The Dirty World of Compost and Soil Amendments

You can't have a great garden without great soil—which is why you need someone like Mike McKain.
Cal Blend's leaf-based compost. (Photo: Taylor Orci)
Sep 30, 2013· 2 MIN READ
Taylor Orci is a writer living in Los Angeles. Her work has appeared on NPR and and in New York Magazine and The Atlantic.

It's easy to have a love/hate relationship with "green" buzzwords. Take "reclaimed" and "upcycled," for example. Is it a great idea to reuse things to make cool stuff? Absolutely. Should that stuff cost hundreds of dollars? That's contentious. Not like this is the first time marketing befouled an ideal ($375 'Vintage 90's Punk Leather Jacket' anyone?), so when people incidentally hold up so-called green ideals for practical reasons, it's refreshing.

Take Mike McKain and his Los Angeles-based company Cal Blend Soils. Cal Blend's whole deal is about reuse, and McKain's passion for all things dirt is as compelling as the story of how his business came to be. It started when he was a kid, helping his grandfather, who had crippling arthritis, out in the garden. "I hated it," he recalls. And just like turning trash into treasure, his hate turned into, well—

"I stopped hating gardening when I grew my first marijuana plant," he remembers. "My parents didn't know what it was. My Dad pruned it. It grew even better!" Although McKain says he didn't smoke the stuff, he did give it away to friends. "That's when I realized, 'Hey, I can do something with this!' " It's good McKain saw use in his gardening skills, because when his parents kicked him out of the house at age 17, he didn't have much else. "I literally went knocking on doors, asking folks if I could do some gardening for them."

Fast forward to his early twenties: McKain procured a few accounts, and was looking to expand. "I had an account that had a lot of waste wood. I asked them, 'Where you take that?' they said, 'The dump.' I asked if I could take it off their hands, they said, 'Sure.' " From there, McKain borrowed enough money to buy his first upcycling tool, a hand-fed grinder the size of a task chair. He used it to turn waste wood into a usable product: mulch. Soon after, he was making organic soil amendments out of other materials his clients were throwing away.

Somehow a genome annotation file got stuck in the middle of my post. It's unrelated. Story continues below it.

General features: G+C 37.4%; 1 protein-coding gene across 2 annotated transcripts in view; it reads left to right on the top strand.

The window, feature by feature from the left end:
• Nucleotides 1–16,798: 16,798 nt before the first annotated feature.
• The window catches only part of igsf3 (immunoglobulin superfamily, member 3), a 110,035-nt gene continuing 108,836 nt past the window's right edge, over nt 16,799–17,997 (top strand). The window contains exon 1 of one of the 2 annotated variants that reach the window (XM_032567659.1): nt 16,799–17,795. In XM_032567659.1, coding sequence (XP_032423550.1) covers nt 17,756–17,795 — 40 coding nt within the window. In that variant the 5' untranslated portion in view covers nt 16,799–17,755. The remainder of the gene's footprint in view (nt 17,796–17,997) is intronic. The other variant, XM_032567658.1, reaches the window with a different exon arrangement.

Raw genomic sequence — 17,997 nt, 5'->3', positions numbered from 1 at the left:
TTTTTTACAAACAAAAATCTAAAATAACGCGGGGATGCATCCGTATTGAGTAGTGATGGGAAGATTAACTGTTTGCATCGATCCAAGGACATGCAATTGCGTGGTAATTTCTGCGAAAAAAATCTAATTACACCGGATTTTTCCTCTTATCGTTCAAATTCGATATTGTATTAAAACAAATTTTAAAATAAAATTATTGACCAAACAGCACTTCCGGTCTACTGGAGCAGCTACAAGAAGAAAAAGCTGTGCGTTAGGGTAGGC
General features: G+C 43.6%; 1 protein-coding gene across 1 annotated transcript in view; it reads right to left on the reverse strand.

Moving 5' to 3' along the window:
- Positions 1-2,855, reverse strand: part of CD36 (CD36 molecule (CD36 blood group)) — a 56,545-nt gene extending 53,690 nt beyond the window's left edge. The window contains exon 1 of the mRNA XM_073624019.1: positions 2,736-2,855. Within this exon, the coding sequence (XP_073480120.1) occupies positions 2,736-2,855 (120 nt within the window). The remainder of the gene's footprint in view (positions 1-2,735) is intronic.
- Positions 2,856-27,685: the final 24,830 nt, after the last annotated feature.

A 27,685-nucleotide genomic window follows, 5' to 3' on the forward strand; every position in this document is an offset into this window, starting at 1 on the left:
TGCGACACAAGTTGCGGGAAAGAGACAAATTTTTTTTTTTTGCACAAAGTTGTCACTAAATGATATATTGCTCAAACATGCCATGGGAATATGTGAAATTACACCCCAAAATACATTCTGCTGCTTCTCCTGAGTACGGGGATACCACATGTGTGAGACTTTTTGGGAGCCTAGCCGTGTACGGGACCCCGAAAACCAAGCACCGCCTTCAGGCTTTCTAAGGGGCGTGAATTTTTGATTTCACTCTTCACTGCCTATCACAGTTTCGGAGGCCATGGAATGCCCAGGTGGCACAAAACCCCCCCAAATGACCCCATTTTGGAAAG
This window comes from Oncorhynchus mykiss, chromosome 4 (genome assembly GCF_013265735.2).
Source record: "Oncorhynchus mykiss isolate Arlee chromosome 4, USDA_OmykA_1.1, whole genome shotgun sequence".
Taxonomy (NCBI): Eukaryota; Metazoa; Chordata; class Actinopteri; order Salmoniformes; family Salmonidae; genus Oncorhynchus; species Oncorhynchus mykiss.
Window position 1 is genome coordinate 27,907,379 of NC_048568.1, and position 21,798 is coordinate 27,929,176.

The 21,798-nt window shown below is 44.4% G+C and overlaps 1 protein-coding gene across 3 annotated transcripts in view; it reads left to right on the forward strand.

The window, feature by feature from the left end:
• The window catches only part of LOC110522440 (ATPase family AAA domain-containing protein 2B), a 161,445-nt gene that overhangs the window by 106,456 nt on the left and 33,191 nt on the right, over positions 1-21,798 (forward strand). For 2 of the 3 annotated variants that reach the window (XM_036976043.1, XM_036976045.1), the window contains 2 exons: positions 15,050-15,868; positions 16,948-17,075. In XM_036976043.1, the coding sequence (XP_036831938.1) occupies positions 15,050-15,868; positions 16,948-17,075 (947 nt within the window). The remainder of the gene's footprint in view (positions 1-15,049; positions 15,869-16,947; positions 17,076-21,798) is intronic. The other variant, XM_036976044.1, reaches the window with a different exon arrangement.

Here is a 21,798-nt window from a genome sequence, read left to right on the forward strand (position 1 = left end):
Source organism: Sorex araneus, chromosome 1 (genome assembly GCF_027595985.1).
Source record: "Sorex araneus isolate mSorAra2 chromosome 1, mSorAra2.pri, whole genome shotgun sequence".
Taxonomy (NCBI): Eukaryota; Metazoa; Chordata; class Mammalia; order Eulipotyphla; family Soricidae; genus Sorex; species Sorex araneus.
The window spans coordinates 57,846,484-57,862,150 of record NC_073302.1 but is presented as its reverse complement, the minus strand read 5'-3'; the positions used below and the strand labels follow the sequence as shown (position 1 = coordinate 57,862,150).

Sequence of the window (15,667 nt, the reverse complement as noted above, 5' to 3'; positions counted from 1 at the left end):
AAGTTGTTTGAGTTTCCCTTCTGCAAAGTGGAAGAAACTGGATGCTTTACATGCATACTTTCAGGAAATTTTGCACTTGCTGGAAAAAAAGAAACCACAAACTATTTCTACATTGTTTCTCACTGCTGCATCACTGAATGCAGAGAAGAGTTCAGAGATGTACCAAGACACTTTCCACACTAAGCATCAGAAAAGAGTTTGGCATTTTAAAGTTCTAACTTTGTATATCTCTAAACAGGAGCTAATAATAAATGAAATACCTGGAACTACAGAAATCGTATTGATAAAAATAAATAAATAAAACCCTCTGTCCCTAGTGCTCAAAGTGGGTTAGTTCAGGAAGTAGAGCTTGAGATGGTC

"My first company name was California Blend Compost," McKain says. "My first logo was a cartoon horse wearing a hat taking a dump." The 'dump' part being an homage to the horse waste he was hauling away for another client. McKain then used his own compost to start a nursery.

Now, the "soil" in Cal Blend Soils is the tip of a curiously fascinating iceberg. They're the behind the scenes dirt providers for stuff we love but take for granted, like the gravel for hiking paths, the dirt for baseball diamonds and pitcher's mounds (these things are different). During my tour, Mike walked past a large pile of discarded logs. "Production companies rent these out for movies commercials, but I get them cause they're someone else's trash."

Considering McKain's practical approach to an integrated business and product development, his sudden interjection of words like "cationic exchange" can be surprising. But it's a reminder that this guy knows his stuff, but he keeps perspective. "People try to make brain surgery out of this. It's not," he says. Although Cal Blend's list of over 45 soil blends and amendments might make you think otherwise.

Everything McKain has developed has grown out of his own personal need. For example, his leaf post, a compost blend heavy on tree leaves, was developed after noticing grass clippings didn't make for good compost. "Grass is full of pesticides, and it lays flat in the green waste bins. Not much air can circulate, and then anaerobic bacteria come in and the smell is awful."

A company like Cal Blend is also the place to call when you need soil for a larger project such as a garden plot in a community garden. "All our receptionists are trained to walk people through the process of what they really need," says McKain. "If they call asking for 'topsoil'—chances are, they don't know what they want." And clearly there's more to dirt than just dirt.